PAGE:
It’s just a few days until Stuart Maconie headlines The Real Story Live!
To get y’all excited, here’s a new essay by Mark Powell. Mark will be reading it, alongside Sarah Handyside, Danielle Peet, and co-editors Nija Dalal and Kate Feld on April 22 at 7:30pm at Gulliver’s in Manchester. More info here.
A crisp March evening, 1985. I’m five years old, blanket-wrapped and saucer-eyed, tracking skyward line of my dad’s outstretched finger across the pin-pricked vastness of infinity. He joins the dots through Orion’s rakish belt and then, losing the thread, begins to recount a teenage camping trip on a bleak and blasted Scots highland peninsula. Waking in the small hours with a bladder full of cheap whisky, he says, he’d clambered blearily over his tent buddy and weaselled his squinting head through the zipper, only to find himself lassoed by the colossal blazing halo of something called the Northern Lights, pulsing in a soup-thick ring around that frostbitten, heather- choked valley.
It’s the first I’ve heard of such an apparition and I’m immediately fascinated, but without a visual frame of reference, my imagination strains with its exotic heft. I picture something like a giant, spectral version of those cheap plastic disco balls from Argos. For me and these so-called Northern Lights, it’s love at first sight.
A considerably crisper March evening, 2006. I’m 26 years old, blanket-wrapped and saucer-eyed, vibrating on a wooden bench in the sleeper cabin of a diesel train raking northward from Helsinki. Above me, Andrzej snores off a pyrrhic victory over a bottle of something called Apple Flirt. Outside our tiny window, the thermometer reads a stern –14 and falling. We left the city behind over an hour ago, and suburbs have long since given way to scattered farms, then the occasional pine spinney, and now… nothing. Pale moonlight, glinting blueish and silent back across mile after mile of motionless, unbroken snow. The local time is 3.57pm.
Morning arrives in a quick flurry of travel clichés: a lurch and hiss as our plucky locomotive collapses at the last stop in the charted universe; a frantic scramble for trousers and ticket stubs; a bed-haired tumble to an empty platform. Rovaniemi is the de facto provincial capital of northern Lapland. It’s by no means a rustic hamlet – but, at 6am on Sunday morning in a soft late-winter blizzard, it’s hardly a bustling metropolis either.
Up a twisting hill road glazed in echoing permafrost, we slither along a fence-line to our guesthouse. Bags go on beds, socks go on radiators; we go for breakfast. Eventually finding a café both open and staffed – a rare combination – we order a rerun of the salty black bread and smoked cheese that had passed for last night’s train rucksack dinner. It’s remarkable, I think, how quickly we’ve acclimatised to these alien delicacies. Or, less charitably, how few food words we’ve learned in a week.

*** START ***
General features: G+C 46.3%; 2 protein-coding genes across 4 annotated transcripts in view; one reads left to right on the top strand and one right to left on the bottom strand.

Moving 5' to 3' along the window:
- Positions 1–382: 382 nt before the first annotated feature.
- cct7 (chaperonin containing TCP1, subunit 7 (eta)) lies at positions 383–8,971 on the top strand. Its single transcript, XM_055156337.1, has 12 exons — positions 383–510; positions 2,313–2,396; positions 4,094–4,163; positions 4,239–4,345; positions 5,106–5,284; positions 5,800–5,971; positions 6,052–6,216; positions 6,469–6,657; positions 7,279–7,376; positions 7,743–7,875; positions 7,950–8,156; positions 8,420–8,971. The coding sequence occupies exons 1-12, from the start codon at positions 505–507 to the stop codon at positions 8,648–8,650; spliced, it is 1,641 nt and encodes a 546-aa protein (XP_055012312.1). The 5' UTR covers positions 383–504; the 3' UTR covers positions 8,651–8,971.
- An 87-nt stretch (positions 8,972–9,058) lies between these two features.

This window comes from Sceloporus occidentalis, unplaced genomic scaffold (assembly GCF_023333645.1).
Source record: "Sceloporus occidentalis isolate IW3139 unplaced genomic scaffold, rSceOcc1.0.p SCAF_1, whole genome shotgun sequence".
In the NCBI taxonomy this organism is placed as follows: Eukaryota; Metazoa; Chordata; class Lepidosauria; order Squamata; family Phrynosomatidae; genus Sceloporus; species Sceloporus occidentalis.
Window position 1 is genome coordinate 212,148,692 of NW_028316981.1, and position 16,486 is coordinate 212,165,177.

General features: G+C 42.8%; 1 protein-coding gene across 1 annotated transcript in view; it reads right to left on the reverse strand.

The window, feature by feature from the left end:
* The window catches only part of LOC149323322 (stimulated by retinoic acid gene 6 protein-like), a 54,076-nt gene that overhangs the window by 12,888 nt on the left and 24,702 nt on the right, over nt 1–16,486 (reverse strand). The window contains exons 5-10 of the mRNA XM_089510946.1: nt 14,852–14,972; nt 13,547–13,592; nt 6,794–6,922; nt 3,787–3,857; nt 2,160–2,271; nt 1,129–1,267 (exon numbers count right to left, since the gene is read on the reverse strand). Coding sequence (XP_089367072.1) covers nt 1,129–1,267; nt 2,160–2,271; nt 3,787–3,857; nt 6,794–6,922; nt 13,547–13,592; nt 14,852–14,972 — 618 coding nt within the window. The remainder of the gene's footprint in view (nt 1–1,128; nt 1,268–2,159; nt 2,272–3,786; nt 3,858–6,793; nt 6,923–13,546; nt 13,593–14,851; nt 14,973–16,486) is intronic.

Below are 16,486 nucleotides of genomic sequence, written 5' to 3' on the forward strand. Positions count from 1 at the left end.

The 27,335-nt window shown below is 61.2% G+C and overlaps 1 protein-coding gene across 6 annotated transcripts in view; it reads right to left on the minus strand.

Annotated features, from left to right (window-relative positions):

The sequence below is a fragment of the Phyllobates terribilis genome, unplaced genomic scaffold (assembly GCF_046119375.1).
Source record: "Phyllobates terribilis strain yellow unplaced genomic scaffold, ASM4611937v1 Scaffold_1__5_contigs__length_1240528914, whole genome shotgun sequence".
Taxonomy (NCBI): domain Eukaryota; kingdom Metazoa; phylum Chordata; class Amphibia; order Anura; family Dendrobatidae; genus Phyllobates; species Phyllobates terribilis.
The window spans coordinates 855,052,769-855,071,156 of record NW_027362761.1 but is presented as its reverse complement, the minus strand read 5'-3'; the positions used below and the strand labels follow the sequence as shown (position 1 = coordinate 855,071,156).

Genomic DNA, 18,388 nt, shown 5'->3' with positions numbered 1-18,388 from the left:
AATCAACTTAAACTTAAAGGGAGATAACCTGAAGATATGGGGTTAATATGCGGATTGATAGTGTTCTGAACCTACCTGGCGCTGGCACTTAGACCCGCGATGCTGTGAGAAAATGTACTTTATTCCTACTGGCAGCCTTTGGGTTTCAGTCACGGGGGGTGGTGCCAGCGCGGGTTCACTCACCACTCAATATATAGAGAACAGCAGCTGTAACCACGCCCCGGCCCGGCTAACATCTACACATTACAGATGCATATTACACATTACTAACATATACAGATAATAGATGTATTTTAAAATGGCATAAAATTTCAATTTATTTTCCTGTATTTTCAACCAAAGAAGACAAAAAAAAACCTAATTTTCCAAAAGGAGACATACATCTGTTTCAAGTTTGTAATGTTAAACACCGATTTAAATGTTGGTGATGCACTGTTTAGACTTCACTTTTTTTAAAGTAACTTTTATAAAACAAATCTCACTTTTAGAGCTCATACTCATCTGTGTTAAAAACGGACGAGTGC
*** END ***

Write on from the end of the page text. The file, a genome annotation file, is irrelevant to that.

Rovaniemi squats six miles south of the Arctic Circle. Our otherwise pedestrian jaunt through hip urban Scandinavia is ending with this histrionic flourish at my insistence. I’m convinced that it pretty much guarantees us an Aurora encounter in the goosebumped, teeth-chattering flesh. A combination of heavy cold medicines and blinkered whimsy meant I’d all but sleepwalked through our six previous days on the broad, neon-lit boulevards of Stockholm, Oslo and Helsinki: for me, the trip begins and ends here, tonight, dark and shivering and no doubt gazing victorious up at a purple-green firmament in full celestial cri de coeur.
The café owner breaks into a warm smile when we tell him this. He throws a floury arm around my shoulder, and brightly informs us we’re visiting at the arse-end of the cloudiest February on record – they haven’t seen so much as a star for a fortnight, and this weekend isn’t looking any brighter.
Andrzej shrugs and stumps off to inquire about a pint at the town’s most famous watering hole. He returns moments later with a leaflet that promises the renowned Rovaniemi ice bar is, both depressingly and confusingly, closed for winter. As if by way of compensation, it points out that we’re less than 400ft from the world’s most northerly McDonalds, open year-round.
Abandoning my dream of a midnight husky hunt for the elusive and skittish Borealis, we limply cash out at a day trip to a reindeer farm.
10am and we’re 30 miles north. A local Soundgarden fan in a dented Passat had spirited us over the mystical Arctic boundary line. He pulls over at a suspiciously nondescript kerbside, and I grab a crestfallen snapshot on the vague circumference of what turns out to be an entirely conceptual circle.